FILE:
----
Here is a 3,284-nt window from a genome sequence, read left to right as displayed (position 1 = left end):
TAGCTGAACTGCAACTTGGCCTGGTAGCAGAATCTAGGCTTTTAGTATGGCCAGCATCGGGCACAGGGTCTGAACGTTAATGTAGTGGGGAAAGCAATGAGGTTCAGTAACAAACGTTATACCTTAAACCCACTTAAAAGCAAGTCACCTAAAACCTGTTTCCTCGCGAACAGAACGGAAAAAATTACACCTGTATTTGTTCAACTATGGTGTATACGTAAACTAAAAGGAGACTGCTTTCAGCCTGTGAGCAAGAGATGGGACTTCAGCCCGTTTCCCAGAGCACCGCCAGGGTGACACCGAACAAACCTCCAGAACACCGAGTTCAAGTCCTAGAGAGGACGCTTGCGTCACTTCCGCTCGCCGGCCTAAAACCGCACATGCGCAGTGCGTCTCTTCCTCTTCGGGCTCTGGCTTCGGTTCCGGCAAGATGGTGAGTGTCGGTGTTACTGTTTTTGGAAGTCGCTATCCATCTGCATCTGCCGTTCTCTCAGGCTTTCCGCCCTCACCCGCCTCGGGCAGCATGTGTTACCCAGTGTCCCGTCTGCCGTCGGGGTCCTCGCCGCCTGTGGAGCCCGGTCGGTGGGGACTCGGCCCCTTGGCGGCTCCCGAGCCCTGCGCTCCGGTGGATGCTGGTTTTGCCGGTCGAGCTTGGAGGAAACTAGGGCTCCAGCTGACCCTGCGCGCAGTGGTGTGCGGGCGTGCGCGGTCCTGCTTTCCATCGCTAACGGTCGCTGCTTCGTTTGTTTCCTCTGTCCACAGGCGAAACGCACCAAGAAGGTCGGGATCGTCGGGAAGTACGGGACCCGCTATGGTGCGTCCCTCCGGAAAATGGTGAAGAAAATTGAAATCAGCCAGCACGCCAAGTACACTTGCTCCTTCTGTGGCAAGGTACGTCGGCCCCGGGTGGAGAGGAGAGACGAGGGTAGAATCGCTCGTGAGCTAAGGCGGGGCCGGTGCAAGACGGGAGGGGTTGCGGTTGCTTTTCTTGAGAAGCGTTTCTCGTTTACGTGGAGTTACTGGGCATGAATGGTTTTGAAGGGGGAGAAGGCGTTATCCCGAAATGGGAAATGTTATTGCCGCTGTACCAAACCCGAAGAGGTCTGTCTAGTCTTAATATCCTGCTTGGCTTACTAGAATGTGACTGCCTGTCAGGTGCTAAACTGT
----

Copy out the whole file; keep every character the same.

Here is a 3,284-nt window from a genome sequence, read left to right as displayed (position 1 = left end):
TAGCTGAACTGCAACTTGGCCTGGTAGCAGAATCTAGGCTTTTAGTATGGCCAGCATCGGGCACAGGGTCTGAACGTTAATGTAGTGGGGAAAGCAATGAGGTTCAGTAACAAACGTTATACCTTAAACCCACTTAAAAGCAAGTCACCTAAAACCTGTTTCCTCGCGAACAGAACGGAAAAAATTACACCTGTATTTGTTCAACTATGGTGTATACGTAAACTAAAAGGAGACTGCTTTCAGCCTGTGAGCAAGAGATGGGACTTCAGCCCGTTTCCCAGAGCACCGCCAGGGTGACACCGAACAAACCTCCAGAACACCGAGTTCAAGTCCTAGAGAGGACGCTTGCGTCACTTCCGCTCGCCGGCCTAAAACCGCACATGCGCAGTGCGTCTCTTCCTCTTCGGGCTCTGGCTTCGGTTCCGGCAAGATGGTGAGTGTCGGTGTTACTGTTTTTGGAAGTCGCTATCCATCTGCATCTGCCGTTCTCTCAGGCTTTCCGCCCTCACCCGCCTCGGGCAGCATGTGTTACCCAGTGTCCCGTCTGCCGTCGGGGTCCTCGCCGCCTGTGGAGCCCGGTCGGTGGGGACTCGGCCCCTTGGCGGCTCCCGAGCCCTGCGCTCCGGTGGATGCTGGTTTTGCCGGTCGAGCTTGGAGGAAACTAGGGCTCCAGCTGACCCTGCGCGCAGTGGTGTGCGGGCGTGCGCGGTCCTGCTTTCCATCGCTAACGGTCGCTGCTTCGTTTGTTTCCTCTGTCCACAGGCGAAACGCACCAAGAAGGTCGGGATCGTCGGGAAGTACGGGACCCGCTATGGTGCGTCCCTCCGGAAAATGGTGAAGAAAATTGAAATCAGCCAGCACGCCAAGTACACTTGCTCCTTCTGTGGCAAGGTACGTCGGCCCCGGGTGGAGAGGAGAGACGAGGGTAGAATCGCTCGTGAGCTAAGGCGGGGCCGGTGCAAGACGGGAGGGGTTGCGGTTGCTTTTCTTGAGAAGCGTTTCTCGTTTACGTGGAGTTACTGGGCATGAATGGTTTTGAAGGGGGAGAAGGCGTTATCCCGAAATGGGAAATGTTATTGCCGCTGTACCAAACCCGAAGAGGTCTGTCTAGTCTTAATATCCTGCTTGGCTTACTAGAATGTGACTGCCTGTCAGGTGCTAAACTGT